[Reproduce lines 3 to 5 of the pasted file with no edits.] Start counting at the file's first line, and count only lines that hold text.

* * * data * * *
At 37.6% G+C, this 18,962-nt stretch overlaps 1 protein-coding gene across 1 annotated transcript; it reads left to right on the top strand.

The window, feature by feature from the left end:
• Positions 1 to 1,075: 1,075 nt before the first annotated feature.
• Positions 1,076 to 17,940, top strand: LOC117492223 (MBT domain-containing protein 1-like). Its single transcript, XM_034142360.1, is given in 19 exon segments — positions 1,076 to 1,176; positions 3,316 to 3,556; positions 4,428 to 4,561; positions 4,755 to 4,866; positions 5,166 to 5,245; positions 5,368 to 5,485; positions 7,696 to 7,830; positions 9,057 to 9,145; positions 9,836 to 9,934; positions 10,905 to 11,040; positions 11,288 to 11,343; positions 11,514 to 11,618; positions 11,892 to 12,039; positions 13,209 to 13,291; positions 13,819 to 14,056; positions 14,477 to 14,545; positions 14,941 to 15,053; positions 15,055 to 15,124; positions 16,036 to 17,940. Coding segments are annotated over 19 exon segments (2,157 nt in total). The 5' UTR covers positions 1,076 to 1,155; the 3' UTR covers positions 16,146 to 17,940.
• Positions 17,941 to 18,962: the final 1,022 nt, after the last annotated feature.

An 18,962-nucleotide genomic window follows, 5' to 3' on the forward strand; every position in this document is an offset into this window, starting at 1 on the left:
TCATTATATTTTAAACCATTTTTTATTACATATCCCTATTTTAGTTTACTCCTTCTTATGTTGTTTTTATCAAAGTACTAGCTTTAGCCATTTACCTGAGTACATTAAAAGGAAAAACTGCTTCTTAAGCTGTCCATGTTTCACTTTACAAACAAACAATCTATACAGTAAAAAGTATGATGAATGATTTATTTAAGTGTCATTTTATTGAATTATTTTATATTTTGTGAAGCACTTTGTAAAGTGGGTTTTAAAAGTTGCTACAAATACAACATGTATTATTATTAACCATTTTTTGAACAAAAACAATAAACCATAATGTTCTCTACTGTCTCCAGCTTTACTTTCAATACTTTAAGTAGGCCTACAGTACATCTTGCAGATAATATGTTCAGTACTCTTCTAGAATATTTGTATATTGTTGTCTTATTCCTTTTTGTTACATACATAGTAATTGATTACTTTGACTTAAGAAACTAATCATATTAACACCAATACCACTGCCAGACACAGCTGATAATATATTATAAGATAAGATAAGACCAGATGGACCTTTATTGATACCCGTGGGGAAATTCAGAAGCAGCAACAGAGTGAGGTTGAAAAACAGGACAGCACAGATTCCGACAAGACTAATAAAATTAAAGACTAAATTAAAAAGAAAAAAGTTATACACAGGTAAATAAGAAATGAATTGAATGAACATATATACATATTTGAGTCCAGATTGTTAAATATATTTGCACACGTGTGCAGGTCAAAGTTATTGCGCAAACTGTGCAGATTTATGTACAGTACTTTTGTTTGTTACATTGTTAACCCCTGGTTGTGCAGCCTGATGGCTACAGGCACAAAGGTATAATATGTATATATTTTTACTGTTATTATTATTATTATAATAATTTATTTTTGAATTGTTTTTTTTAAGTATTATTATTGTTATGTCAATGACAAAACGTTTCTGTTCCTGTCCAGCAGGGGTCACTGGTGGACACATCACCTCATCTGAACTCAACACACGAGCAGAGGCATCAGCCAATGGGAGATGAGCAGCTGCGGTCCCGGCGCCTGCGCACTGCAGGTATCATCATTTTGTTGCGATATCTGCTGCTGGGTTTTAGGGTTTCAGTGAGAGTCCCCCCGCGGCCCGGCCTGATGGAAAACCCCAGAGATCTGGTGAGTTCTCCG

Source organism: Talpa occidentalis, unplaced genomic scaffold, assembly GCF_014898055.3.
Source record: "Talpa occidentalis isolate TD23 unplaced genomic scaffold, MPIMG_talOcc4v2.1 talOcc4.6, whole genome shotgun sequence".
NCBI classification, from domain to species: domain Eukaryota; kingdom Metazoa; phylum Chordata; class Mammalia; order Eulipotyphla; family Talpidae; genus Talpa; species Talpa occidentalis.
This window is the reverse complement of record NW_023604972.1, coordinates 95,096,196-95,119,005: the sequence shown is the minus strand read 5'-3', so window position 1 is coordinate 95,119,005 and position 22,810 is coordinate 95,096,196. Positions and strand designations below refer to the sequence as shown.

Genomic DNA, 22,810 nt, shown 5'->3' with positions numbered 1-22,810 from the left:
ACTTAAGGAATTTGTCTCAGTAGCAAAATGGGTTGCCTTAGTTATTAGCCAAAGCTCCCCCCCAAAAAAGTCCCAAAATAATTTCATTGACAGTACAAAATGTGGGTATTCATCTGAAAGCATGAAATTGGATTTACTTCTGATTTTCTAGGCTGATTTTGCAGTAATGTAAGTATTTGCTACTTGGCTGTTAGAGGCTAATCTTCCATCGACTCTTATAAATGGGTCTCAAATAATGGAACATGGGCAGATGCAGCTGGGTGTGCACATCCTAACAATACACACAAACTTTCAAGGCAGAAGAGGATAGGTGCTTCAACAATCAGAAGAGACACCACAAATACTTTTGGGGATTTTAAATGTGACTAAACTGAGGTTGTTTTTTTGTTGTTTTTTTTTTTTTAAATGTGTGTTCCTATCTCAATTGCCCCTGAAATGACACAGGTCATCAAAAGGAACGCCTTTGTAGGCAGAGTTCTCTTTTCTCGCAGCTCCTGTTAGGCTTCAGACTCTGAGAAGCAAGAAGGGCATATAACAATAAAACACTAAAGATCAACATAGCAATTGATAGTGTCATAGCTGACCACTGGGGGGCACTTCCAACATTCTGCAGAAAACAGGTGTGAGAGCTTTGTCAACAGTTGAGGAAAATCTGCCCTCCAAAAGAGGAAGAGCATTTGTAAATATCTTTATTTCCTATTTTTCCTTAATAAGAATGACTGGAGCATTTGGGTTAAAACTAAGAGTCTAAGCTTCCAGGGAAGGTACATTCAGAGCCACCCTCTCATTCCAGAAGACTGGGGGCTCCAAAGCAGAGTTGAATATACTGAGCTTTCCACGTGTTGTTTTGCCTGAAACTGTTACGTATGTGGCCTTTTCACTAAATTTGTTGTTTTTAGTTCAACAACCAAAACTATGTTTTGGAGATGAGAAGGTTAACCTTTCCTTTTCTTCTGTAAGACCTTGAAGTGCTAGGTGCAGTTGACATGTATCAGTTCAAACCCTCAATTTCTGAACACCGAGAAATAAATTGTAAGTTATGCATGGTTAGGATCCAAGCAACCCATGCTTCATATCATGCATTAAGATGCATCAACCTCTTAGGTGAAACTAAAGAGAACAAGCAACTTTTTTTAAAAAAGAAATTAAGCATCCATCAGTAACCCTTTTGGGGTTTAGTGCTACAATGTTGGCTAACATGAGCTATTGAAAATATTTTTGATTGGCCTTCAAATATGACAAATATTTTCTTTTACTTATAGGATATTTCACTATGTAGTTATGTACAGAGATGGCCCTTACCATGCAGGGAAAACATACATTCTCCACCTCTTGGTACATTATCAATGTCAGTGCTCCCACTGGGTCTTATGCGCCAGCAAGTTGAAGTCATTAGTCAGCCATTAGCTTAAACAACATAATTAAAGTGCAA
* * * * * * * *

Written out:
• Positions 1 to 1,075: 1,075 nt before the first annotated feature.
• Positions 1,076 to 17,940, top strand: LOC117492223 (MBT domain-containing protein 1-like). Its single transcript, XM_034142360.1, is given in 19 exon segments — positions 1,076 to 1,176; positions 3,316 to 3,556; positions 4,428 to 4,561; positions 4,755 to 4,866; positions 5,166 to 5,245; positions 5,368 to 5,485; positions 7,696 to 7,830; positions 9,057 to 9,145; positions 9,836 to 9,934; positions 10,905 to 11,040; positions 11,288 to 11,343; positions 11,514 to 11,618; positions 11,892 to 12,039; positions 13,209 to 13,291; positions 13,819 to 14,056; positions 14,477 to 14,545; positions 14,941 to 15,053; positions 15,055 to 15,124; positions 16,036 to 17,940. Coding segments are annotated over 19 exon segments (2,157 nt in total). The 5' UTR covers positions 1,076 to 1,155; the 3' UTR covers positions 16,146 to 17,940.
• Positions 17,941 to 18,962: the final 1,022 nt, after the last annotated feature.